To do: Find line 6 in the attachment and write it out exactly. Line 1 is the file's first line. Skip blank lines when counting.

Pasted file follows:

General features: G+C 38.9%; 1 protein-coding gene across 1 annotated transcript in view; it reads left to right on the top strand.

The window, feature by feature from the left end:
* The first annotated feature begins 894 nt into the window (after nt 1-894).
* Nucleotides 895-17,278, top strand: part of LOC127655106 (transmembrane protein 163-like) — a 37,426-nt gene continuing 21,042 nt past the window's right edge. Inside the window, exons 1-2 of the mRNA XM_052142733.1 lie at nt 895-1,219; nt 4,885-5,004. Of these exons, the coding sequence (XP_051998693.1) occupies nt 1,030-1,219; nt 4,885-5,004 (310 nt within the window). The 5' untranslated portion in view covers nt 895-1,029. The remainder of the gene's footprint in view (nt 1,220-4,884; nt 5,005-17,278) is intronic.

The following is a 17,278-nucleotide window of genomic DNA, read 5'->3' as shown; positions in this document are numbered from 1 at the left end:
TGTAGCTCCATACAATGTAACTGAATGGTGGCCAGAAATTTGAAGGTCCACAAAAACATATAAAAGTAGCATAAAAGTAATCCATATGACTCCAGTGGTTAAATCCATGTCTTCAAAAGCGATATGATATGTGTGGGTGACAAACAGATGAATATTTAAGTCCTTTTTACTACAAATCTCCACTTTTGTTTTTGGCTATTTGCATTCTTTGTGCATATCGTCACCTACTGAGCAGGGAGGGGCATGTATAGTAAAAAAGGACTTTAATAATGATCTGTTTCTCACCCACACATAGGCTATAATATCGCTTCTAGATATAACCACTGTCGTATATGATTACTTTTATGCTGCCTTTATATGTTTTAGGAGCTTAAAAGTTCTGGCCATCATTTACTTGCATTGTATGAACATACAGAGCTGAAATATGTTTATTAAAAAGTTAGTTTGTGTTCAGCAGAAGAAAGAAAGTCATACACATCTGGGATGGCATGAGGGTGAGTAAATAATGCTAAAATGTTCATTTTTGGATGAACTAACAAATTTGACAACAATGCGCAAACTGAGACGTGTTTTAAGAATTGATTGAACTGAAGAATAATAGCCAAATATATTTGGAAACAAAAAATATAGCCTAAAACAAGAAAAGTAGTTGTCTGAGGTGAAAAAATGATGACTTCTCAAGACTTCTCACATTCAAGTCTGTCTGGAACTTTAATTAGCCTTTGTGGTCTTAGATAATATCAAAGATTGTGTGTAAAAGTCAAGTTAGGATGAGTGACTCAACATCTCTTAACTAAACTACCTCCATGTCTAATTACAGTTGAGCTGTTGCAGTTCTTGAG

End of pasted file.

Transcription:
TGTAGCTCCATACAATGTAACTGAATGGTGGCCAGAAATTTGAAGGTCCACAAAAACATATAAAAGTAGCATAAAAGTAATCCATATGACTCCAGTGGTTAAATCCATGTCTTCAAAAGCGATATGATATGTGTGGGTGACAAACAGATGAATATTTAAGTCCTTTTTACTACAAATCTCCACTTTTGTTTTTGGCTATTTGCATTCTTTGTGCATATCGTCACCTACTGAGCAGGGAGGGGCATGTATAGTAAAAAAGGACTTTAATAATGATCTGTTTCTCACCCACACATAGGCTATAATATCGCTTCTAGATATAACCACTGTCGTATATGATTACTTTTATGCTGCCTTTATATGTTTTAGGAGCTTAAAAGTTCTGGCCATCATTTACTTGCATTGTATGAACATACAGAGCTGAAATATGTTTATTAAAAAGTTAGTTTGTGTTCAGCAGAAGAAAGAAAGTCATACACATCTGGGATGGCATGAGGGTGAGTAAATAATGCTAAAATGTTCATTTTTGGATGAACTAACAAATTTGACAACAATGCGCAAACTGAGACGTGTTTTAAGAATTGATTGAACTGAAGAATAATAGCCAAATATATTTGGAAACAAAAAATATAGCCTAAAACAAGAAAAGTAGTTGTCTGAGGTGAAAAAATGATGACTTCTCAAGACTTCTCACATTCAAGTCTGTCTGGAACTTTAATTAGCCTTTGTGGTCTTAGATAATATCAAAGATTGTGTGTAAAAGTCAAGTTAGGATGAGTGACTCAACATCTCTTAACTAAACTACCTCCATGTCTAATTACAGTTGAGCTGTTGCAGTTCTTGAG